Consider Her Ways and Others | John Wyndham

If your only experience with Wyndham was being forced to read The Crysalids in high school, it’s time to pay this science fiction master another visit. In addition to rereading all of his major books (The Day of the Triffids, The Kraken Wakes, The Chrysalids, The Seeds of Time, Trouble with Lichen, and The Midwich Cukoos), I’ve been reading through his lesser known forays such as Chocky, The Outward Urge and Web. I recently continued this journey with his collection of short stories entitled,Consider Her Ways and Others.

As with most collections, there are highlights and lowlights. The novella, “Consider Her Ways” is the shining light here. It’s a disorienting horror story about the future of men and women with a distinctive Wyndham twist at the end. Many of the stories in this collection deal with time travel, Wyndham’s bread and butter, in some form.

Wyndham falls short when he stretches too far from his base such as “Oh, Where, Now, is Peggy MacRafferty?”, a cultural satire where prospective movie starlets are groomed and modified to the point where they are all indiscernible.

The final story, “A Long Spoon,” was a clever surprise. It’s quite a twist on the old idea of selling your soul!

These stories are well worth reading.

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2 Responses to Consider Her Ways and Others | John Wyndham

  1. Steve Staab September 5, 2013 at 10:29 pm #

    Finished the novella “Consider” today and checked the web for comments on it. I found the story in Damon Knight’s “Science Fiction Argosy” from 1971 and am not real familiar with Wyndham despite heavy sf reading over the last four decades. It is indeed a terrific story with an early feminist slant; I would say it’s ahead of its time for the genre. Anyway, I think the story makes an interesting contrast with Tiptree’s “The Screwfly Solution”, another piece that can perhaps be interpreted in feminist terms (I must state here that neither story is didactic and maybe I read too much into them). I also found your current review of the Ellison interesting, since when I read it way back in the 70s I thought the book too terrifying to keep in the house! I have since replaced, though not reread, it. Finally, I see you are conversant with Fred Pohl’s work, and I’m sure you are saddened by his recent passing as am I and many others; we miss him already. Thanks for listening, and goodbye from Sioux Falls, SD.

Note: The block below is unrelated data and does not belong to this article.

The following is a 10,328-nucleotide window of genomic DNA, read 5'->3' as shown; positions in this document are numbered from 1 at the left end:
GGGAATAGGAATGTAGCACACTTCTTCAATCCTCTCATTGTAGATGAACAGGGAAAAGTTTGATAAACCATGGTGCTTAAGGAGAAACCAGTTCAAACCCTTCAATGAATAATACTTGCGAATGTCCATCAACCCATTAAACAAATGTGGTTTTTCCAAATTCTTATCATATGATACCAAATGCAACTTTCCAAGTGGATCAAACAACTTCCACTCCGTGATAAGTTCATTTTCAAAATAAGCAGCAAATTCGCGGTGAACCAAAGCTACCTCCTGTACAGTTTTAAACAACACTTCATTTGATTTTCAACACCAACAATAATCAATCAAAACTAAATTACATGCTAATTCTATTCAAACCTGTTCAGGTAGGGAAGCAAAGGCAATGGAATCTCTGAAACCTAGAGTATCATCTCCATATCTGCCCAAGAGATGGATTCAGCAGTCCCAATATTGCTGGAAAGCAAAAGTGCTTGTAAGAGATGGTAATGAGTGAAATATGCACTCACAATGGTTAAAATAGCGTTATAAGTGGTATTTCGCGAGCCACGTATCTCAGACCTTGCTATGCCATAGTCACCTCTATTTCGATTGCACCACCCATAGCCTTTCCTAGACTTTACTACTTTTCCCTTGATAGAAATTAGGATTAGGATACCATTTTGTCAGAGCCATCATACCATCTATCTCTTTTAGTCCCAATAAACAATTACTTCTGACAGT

2. Stephen Barkley September 9, 2013 at 1:24 pm #

    Hi Steve,

    Thanks for the thoughtful comment. I’ve always loved old science fiction, especially short stories and novellas. Wyndham’s one of my favourites. I only have a couple books of his left in my “to read” pile.

    Everyone reads material through their own lens. My lens is informed by my Christian faith and role as a pastor. Ellison, therefore, was definitely a challenge! In one sense, his commentary on idolatry is masterful. In another sense, the material made me want to drop the book in disgust a few times!

    Yes, sad news about Pohl. He was one of the masters of the genre, for sure.

    Happy reading!

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